For CSX and ACS-64 locomotives train length measuring is manual and is done using the travelled distance counter. Currently there is no way to know your train length in game except measuring it after starting your service. To do it follow the next steps:
  • Start the distance counter system in the cab.

  • Place yourself on external view ("8" key) next to a nearby and clearly visible trackside reference such as a board, point machine or signal.

  • Once the rear of the train has passed next to your camera position go back to the cab view and note down the displayed distance value.

  • After that you can count distance again while in cab each time you are in a speed restriction area and compare it with your train length.

Alternatively you can just wait for next speed limit change and measure distance there, using the HUD to observe when your train enters and exits the speed limit area and using the counting distance feature directly from the cab´s view.

On GP38 engines you activate the counter via a push button available on the cab. Push it to start measuring distance and hold it to reset it and prepare it for a new measurement. Counted distance is shown on the display on the left of the push button.



ACS-64 uses the cab display to enable distance counter. Activate it by clicking on the relevant button.



AC4400 also uses the cab display to enable both the distance counter feature and the cruise control, which is handy at the coal loading process, for instance. They can be activated by clicking on the display buttons as well. Once cruise control is set simply release brakes and apply traction and the locomotive will automatically adjust power to meet the target speed.



British Class 66 also implements a cruise control feature for loading operations and in this case a train length system which does all calculations for you automatically. In order to operate cruise control you have to follow the next steps:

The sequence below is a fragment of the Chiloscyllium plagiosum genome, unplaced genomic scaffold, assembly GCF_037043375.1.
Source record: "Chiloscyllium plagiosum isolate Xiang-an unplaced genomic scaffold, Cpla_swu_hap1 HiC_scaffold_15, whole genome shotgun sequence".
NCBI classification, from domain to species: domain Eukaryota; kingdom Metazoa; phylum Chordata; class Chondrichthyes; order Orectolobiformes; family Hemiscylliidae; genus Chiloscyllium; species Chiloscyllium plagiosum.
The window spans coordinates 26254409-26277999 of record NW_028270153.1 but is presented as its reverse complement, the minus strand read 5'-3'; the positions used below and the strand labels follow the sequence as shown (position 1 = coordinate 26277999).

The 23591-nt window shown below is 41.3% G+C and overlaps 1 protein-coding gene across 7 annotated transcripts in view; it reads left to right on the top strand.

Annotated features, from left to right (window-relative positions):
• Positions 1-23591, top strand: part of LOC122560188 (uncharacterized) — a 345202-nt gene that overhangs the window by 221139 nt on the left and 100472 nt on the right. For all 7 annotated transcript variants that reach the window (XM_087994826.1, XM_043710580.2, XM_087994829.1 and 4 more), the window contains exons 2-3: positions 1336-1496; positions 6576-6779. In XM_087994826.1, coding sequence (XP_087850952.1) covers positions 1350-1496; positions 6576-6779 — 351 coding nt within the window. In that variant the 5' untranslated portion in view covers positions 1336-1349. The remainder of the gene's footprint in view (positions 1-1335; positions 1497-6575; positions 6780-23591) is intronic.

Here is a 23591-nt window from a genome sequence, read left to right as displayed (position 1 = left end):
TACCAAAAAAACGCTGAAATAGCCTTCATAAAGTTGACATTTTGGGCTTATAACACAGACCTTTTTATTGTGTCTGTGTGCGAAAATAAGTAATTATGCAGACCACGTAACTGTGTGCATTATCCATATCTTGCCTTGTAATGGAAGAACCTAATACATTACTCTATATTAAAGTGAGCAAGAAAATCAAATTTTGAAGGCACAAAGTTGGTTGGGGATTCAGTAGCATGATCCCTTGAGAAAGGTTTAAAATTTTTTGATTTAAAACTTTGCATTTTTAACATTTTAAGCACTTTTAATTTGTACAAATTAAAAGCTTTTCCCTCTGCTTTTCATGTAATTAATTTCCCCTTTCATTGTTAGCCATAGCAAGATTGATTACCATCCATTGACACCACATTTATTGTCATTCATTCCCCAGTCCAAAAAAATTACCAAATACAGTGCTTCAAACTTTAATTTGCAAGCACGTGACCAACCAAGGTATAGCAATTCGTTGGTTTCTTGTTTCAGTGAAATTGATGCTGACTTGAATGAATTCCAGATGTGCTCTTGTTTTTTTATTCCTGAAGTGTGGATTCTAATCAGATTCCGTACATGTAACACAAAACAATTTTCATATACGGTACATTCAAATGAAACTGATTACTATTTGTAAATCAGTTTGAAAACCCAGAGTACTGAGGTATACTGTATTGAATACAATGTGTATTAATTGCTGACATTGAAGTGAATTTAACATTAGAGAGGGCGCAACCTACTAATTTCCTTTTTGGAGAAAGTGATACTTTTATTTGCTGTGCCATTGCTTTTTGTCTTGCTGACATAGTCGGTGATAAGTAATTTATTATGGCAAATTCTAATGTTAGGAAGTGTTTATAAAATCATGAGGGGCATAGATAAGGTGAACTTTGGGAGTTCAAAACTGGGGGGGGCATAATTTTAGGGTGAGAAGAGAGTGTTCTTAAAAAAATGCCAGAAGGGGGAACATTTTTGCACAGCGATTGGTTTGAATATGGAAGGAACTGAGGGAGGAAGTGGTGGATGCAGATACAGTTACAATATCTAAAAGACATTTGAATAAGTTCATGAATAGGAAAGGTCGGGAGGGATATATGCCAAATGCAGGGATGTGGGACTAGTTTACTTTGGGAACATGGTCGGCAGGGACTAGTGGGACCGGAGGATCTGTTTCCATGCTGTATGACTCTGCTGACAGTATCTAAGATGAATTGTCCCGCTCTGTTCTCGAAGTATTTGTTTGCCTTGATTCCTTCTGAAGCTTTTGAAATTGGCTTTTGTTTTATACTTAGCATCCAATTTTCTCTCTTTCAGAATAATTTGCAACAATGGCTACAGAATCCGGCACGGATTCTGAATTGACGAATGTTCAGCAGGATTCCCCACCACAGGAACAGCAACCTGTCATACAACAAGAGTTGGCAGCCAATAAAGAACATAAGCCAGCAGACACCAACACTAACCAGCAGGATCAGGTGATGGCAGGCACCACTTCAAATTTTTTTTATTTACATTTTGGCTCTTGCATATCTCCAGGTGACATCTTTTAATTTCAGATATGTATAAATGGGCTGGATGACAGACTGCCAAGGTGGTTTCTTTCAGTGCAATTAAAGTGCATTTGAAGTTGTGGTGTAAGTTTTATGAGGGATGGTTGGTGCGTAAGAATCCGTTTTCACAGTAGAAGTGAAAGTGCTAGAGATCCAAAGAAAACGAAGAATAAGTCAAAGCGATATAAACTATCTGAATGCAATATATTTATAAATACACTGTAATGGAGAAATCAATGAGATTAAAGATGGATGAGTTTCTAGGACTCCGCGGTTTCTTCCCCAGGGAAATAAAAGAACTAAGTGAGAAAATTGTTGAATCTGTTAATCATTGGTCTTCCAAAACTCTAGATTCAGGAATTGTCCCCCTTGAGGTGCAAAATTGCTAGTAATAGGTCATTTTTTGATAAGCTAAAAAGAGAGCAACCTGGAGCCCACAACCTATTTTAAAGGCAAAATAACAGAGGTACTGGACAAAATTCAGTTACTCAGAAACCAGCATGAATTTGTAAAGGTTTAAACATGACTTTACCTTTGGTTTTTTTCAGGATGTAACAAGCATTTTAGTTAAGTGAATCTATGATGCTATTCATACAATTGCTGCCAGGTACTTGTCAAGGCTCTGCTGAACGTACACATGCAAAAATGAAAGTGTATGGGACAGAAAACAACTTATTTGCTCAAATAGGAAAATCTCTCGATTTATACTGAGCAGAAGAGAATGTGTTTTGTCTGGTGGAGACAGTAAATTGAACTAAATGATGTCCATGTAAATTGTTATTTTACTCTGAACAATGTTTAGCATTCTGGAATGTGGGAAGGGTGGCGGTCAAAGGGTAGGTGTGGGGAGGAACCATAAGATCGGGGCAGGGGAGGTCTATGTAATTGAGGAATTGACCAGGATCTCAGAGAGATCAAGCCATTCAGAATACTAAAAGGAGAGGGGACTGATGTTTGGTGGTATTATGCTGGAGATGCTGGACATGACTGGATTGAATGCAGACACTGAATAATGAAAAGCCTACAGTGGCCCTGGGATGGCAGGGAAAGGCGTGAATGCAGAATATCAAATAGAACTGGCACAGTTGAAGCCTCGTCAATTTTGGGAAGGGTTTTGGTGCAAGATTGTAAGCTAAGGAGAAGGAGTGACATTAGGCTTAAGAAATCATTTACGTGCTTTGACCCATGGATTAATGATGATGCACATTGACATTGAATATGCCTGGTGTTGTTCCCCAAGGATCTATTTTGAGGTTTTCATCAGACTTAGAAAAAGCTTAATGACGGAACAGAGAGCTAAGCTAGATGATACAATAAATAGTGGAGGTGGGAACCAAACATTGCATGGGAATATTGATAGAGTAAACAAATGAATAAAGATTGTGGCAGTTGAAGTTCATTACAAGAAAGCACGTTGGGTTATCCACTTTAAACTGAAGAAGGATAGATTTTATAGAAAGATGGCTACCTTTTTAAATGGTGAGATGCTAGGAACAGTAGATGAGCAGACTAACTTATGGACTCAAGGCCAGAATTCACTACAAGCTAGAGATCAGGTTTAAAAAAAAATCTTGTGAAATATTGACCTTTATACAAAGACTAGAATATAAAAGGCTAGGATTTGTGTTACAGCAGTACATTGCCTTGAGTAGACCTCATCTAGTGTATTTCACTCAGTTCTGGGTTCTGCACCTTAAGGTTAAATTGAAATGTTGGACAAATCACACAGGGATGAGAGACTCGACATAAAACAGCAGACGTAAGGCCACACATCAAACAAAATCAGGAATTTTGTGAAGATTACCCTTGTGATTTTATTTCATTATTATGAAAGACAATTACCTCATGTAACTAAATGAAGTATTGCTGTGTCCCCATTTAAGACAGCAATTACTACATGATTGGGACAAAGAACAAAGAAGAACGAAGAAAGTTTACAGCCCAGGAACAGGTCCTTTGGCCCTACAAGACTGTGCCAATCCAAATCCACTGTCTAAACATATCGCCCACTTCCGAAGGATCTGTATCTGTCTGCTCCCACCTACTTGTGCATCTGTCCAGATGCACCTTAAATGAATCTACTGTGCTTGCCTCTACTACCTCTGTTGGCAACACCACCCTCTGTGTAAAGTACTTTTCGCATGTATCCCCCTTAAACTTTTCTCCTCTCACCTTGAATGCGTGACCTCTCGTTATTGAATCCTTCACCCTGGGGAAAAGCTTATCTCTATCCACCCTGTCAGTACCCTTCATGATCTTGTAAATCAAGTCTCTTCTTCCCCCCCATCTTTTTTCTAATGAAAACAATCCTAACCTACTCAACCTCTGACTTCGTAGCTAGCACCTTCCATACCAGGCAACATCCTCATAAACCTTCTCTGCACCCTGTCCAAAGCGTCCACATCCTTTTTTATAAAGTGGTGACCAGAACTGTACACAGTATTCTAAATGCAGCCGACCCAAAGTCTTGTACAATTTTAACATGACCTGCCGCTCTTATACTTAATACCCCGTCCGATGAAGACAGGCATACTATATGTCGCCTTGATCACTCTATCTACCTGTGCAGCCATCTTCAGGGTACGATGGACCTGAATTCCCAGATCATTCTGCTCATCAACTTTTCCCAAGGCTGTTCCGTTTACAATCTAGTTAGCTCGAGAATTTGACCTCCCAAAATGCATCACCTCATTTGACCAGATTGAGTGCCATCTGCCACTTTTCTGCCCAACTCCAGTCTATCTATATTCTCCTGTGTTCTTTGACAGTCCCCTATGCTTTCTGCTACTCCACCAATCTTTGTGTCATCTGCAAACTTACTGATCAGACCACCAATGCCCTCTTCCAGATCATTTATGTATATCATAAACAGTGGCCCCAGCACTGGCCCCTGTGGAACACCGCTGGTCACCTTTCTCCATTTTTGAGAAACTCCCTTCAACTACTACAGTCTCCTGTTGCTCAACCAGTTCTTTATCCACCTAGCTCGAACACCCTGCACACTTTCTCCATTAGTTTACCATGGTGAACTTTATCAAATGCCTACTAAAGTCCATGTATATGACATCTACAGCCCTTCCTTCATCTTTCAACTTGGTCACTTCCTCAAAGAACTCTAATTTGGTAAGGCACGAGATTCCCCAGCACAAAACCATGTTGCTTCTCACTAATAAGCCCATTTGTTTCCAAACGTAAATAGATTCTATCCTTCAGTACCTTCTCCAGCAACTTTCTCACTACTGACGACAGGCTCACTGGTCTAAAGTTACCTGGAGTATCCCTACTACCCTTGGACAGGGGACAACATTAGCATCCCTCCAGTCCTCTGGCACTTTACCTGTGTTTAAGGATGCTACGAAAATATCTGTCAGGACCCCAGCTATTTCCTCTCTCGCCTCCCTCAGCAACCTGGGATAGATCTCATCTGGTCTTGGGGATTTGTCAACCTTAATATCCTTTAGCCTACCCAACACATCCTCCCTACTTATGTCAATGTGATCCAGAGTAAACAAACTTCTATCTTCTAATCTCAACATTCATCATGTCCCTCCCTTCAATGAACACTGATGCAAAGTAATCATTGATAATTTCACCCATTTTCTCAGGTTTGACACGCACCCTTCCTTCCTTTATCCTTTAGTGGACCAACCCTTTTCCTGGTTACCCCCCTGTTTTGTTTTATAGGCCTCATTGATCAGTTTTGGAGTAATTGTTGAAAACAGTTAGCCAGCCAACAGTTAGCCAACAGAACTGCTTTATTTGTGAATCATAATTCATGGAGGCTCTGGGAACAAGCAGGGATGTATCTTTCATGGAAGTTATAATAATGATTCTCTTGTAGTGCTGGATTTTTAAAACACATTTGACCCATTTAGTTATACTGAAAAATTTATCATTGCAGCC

• Enable it using the switch on the left side panel and set the desired speed with the two-way push button next to it.

  • Enable the start of system using the display on the overhead panel.

  • Release brakes and apply traction.

Train length system is also available and located next to the cruise controls and it counts distance and automatically notifies driver when process is complete. To activate it simply click on the button while train is moving. After some time you will hear a beep sound indicating that train has run the distance equal to its length.





German BR182 implements a train length system as well. In the real locomotive this system uses a double pressing in the throttle lever. To activate it in game simply double click with mouse on the throttle lever or quickly press two times the throttle shortcuts (A or D keys). The "Roadrunner" beep sound will be triggered once train has run its whole length.

5.6. AFB
Some german locomotives and MUs have a special cruise control called AFB, which not only keeps the target speed by adjusting traction as we have seen on the case of CSX and Class 66 locomotives, but also applies brakes to adjust speed in real time. This system can be used both for shunting/loading operations and during normal mainline services. AFB controls are usually located in driver´s desk, as in the example of BR185 locomotive below.



There are two ways to activate AFB:

Activation while train is at standstill
  • Set traction to 0.
  • Enable AFB.
  • Set desired AFB target speed.
  • Release brakes.
  • Apply traction.
Activation while train is already moving
  • Set traction to 0.
  • Set AFB target speed to MAX.
  • Enable AFB.
  • Set desired AFB target speed.
  • Apply traction.
ICE 3 trains have AFB integrated in the left display. Simply enable it there and set desired speed with the AFB lever or using the preset buttons on the display.



The BR143 locomotive as a different AFB operation with some extra features but the basic principle is the same. We will explain it in the next section.
5.7. BR143 AFB panel
In addition to the main AFB level on BR143 there are four extra controls on the driving desk: